Ford’s Shifting Gears, But Not In The Right Direction

I have committed myself to being a Ford fan for most-to-all of my driving career. My “attainable dream car” when I was younger was the Focus ST. After a few years of abusing my 2000 Pontiac Sunfire (which literally everyone seemed to own at one point in North America) I made that dream a reality. 

A used 2013 in Spirit Blue with matte black racing stripes, 18,000 kilometers with an aftermarket Injen cold air intake. For less than 30 grand, I was able to acquire my “attainable dream car” with 250HP and a manual transmission. For a 20 year old, you couldn’t ask for much more. It was never winter driven and kept on a hoist in a heated garage. It’s been 5 years of daily driving my Focus ST and honestly, I have nothing bad to say about it. Obviously my opinion is incredibly biased, but it’s honestly never caused me any grief. 

Recently, Ford announced that they will be cutting production of all cars in North America. Many people have expressed their dissatisfaction with the call but no amount of whinging will pull Ford away from their tenacious appetite for more SUV’s.

The next logical move for Ford was to create a “performance SUV” because that’s the world we live in now. The Edge ST was born and disappointment ensued. It was basically a re-branded Edge Sport from the previous year with an updated look. With Ford’s 2.7L Twin Turbo 6, the Edge ST puts down 335hp and 380lb ft of torque. They’ve made it sound a little more throaty and the suspension is a bit stiffer but it still handles like an SUV.

It’s not bad for a midsize SUV, but there lies the problem. 

It’s an SUV. 

If you’re young and looking for a fun, affordable car, the Focus ST was in a small category of perfect enthusiast cars. Fiesta ST (arguably one of the best hot hatches ever made), Civic Si, Golf GTI, Impreza WRX, Veloster Turbo. All these are part of a family that inspired a generation to think outside the box and modify their cars. All of the aforementioned cost less than 40K to boot.

I understand that the Explorer and Edge ST are not targeting younger generations looking for a fun, affordable car. That’s not at all what they are. At a sticker price of 58K+, no adolescent will put that kind of money down on an “sporty SUV”. As far as I’m concerned, the ST name was synonymous with affordable and fun. Not anymore, I guess.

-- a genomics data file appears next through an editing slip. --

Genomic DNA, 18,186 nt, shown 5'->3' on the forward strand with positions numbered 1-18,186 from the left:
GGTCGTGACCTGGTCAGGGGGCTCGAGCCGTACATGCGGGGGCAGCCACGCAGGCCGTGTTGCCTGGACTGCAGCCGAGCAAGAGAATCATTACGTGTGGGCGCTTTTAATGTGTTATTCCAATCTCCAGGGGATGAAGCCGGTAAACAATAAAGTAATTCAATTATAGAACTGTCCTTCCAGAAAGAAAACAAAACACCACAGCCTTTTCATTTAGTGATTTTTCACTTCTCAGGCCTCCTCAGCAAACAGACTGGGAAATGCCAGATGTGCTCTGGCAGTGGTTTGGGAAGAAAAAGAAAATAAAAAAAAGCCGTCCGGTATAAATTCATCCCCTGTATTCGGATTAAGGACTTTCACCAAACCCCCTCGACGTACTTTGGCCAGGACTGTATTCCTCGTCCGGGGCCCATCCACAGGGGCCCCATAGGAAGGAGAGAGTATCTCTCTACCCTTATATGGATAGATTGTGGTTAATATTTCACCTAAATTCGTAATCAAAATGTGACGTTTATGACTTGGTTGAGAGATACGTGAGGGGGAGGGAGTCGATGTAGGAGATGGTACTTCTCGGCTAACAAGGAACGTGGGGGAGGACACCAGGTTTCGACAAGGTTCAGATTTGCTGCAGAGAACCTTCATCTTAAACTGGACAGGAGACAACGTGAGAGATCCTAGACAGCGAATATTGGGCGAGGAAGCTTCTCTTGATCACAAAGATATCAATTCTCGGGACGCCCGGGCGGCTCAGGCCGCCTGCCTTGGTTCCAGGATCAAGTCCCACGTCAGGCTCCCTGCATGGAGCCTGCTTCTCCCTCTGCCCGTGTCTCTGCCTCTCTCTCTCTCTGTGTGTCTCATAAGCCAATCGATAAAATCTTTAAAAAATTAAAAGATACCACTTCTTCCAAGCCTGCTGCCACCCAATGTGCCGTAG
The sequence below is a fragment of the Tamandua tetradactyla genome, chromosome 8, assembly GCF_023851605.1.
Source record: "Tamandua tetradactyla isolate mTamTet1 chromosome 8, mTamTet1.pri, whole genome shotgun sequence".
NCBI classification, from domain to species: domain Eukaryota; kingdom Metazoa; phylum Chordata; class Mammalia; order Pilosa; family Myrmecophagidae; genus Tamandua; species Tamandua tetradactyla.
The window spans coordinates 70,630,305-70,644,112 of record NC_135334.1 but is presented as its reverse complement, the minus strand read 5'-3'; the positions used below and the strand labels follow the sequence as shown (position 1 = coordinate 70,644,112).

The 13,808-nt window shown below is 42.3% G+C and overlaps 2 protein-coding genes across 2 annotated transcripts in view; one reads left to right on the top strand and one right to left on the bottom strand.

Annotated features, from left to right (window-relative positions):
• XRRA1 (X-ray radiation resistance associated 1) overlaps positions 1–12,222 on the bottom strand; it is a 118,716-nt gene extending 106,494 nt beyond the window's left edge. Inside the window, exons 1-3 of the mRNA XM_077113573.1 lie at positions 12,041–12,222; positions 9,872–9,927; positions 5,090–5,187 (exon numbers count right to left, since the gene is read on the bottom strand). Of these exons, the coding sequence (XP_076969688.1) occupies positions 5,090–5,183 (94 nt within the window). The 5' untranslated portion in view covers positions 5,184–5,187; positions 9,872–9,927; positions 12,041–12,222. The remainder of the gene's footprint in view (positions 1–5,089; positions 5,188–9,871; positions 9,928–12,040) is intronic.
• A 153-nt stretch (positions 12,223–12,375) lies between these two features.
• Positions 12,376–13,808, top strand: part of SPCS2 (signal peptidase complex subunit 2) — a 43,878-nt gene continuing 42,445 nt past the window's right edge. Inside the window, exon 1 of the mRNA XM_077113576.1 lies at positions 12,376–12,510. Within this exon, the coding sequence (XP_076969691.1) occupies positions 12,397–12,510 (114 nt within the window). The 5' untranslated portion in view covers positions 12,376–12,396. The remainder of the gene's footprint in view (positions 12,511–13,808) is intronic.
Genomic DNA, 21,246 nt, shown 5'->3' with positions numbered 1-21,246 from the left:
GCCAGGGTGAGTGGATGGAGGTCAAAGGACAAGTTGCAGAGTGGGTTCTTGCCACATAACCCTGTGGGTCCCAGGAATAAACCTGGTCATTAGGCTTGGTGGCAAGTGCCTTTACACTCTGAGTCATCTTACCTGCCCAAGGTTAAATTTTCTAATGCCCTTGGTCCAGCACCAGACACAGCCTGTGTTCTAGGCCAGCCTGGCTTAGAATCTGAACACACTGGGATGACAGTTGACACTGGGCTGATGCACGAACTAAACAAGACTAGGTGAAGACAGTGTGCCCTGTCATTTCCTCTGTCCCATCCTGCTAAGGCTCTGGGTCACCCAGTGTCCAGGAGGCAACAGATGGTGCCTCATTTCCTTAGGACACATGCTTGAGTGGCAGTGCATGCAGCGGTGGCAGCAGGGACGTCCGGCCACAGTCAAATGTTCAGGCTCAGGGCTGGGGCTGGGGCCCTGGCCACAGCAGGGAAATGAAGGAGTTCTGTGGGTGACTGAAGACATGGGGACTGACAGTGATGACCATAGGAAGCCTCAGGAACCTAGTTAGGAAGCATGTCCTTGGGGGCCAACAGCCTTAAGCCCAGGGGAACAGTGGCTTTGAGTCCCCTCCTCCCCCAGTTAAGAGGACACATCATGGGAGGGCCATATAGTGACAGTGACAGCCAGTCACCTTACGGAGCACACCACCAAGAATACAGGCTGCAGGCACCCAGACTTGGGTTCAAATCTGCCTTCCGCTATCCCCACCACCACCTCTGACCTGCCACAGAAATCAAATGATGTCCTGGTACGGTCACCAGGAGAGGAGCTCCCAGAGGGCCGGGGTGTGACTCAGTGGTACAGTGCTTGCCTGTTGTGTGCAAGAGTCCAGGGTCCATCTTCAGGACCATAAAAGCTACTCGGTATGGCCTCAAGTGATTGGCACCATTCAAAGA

What do you think?

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  1. So they are making a mistake because you don’t like the direction they are moving? Who do you think Ford making more money from, adolescents looking for a fun car or middle-aged affluent buyers looking to upgrade to the latest model every 2-3 years? Business is business, don’t get emotional about it because the corporations sure don’t.

  2. You can argue whether they are making a mistake or not by cutting car production in favor of SUVs and crossovers. However, if the public won’t buy cars in numbers that can make production profitable, they will not make them. And the public, at least in north america love SUVS and crossovers more than anything else by a long shot.

  3. Ford is keeping the Mustang and launching a Focus crossover.(Made in China? On the President’s tariff list?)
    But, they currently make more selling trucks and SUV’s. I guess the question is did the current SUV buyer start out buying Escorts or Focuses from Ford? Will their customer base die out in the long run? Or are they expecting to transition to self driving cars at a time when the driving enthusiast is no longer a factor.

    • @Chuck, the Focus Active (the Focus crossover you mention) has been killed, now, too…

      If you want a car, Mustang will soon be your only option in North America…

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